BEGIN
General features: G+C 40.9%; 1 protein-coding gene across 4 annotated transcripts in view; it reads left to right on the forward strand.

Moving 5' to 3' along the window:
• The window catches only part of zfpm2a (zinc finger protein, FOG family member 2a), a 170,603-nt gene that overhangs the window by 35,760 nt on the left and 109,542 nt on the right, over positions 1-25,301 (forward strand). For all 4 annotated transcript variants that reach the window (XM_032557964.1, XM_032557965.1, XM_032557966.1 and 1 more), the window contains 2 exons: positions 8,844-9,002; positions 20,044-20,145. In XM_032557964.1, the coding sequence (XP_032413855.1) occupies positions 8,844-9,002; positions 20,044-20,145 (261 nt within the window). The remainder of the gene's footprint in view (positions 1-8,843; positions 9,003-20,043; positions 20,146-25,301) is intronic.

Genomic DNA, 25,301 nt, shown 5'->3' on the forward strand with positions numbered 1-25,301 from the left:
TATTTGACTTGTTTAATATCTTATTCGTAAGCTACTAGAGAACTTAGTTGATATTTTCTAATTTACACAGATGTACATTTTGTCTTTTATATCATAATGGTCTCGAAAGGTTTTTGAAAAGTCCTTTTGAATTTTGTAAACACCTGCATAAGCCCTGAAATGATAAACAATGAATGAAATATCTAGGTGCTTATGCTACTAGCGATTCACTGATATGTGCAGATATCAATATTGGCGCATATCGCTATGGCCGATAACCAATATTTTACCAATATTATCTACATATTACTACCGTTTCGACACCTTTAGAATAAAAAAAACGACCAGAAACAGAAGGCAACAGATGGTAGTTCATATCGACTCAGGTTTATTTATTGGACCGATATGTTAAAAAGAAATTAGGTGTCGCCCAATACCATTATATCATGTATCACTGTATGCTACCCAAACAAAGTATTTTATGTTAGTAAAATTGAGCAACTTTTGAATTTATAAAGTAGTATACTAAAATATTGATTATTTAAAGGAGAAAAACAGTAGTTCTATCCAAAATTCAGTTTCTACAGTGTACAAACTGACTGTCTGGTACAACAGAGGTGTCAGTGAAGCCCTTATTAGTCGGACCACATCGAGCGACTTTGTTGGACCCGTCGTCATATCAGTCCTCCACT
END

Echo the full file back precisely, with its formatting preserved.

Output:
General features: G+C 40.9%; 1 protein-coding gene across 4 annotated transcripts in view; it reads left to right on the forward strand.

Moving 5' to 3' along the window:
• The window catches only part of zfpm2a (zinc finger protein, FOG family member 2a), a 170,603-nt gene that overhangs the window by 35,760 nt on the left and 109,542 nt on the right, over positions 1-25,301 (forward strand). For all 4 annotated transcript variants that reach the window (XM_032557964.1, XM_032557965.1, XM_032557966.1 and 1 more), the window contains 2 exons: positions 8,844-9,002; positions 20,044-20,145. In XM_032557964.1, the coding sequence (XP_032413855.1) occupies positions 8,844-9,002; positions 20,044-20,145 (261 nt within the window). The remainder of the gene's footprint in view (positions 1-8,843; positions 9,003-20,043; positions 20,146-25,301) is intronic.

Genomic DNA, 25,301 nt, shown 5'->3' on the forward strand with positions numbered 1-25,301 from the left:
TATTTGACTTGTTTAATATCTTATTCGTAAGCTACTAGAGAACTTAGTTGATATTTTCTAATTTACACAGATGTACATTTTGTCTTTTATATCATAATGGTCTCGAAAGGTTTTTGAAAAGTCCTTTTGAATTTTGTAAACACCTGCATAAGCCCTGAAATGATAAACAATGAATGAAATATCTAGGTGCTTATGCTACTAGCGATTCACTGATATGTGCAGATATCAATATTGGCGCATATCGCTATGGCCGATAACCAATATTTTACCAATATTATCTACATATTACTACCGTTTCGACACCTTTAGAATAAAAAAAACGACCAGAAACAGAAGGCAACAGATGGTAGTTCATATCGACTCAGGTTTATTTATTGGACCGATATGTTAAAAAGAAATTAGGTGTCGCCCAATACCATTATATCATGTATCACTGTATGCTACCCAAACAAAGTATTTTATGTTAGTAAAATTGAGCAACTTTTGAATTTATAAAGTAGTATACTAAAATATTGATTATTTAAAGGAGAAAAACAGTAGTTCTATCCAAAATTCAGTTTCTACAGTGTACAAACTGACTGTCTGGTACAACAGAGGTGTCAGTGAAGCCCTTATTAGTCGGACCACATCGAGCGACTTTGTTGGACCCGTCGTCATATCAGTCCTCCACT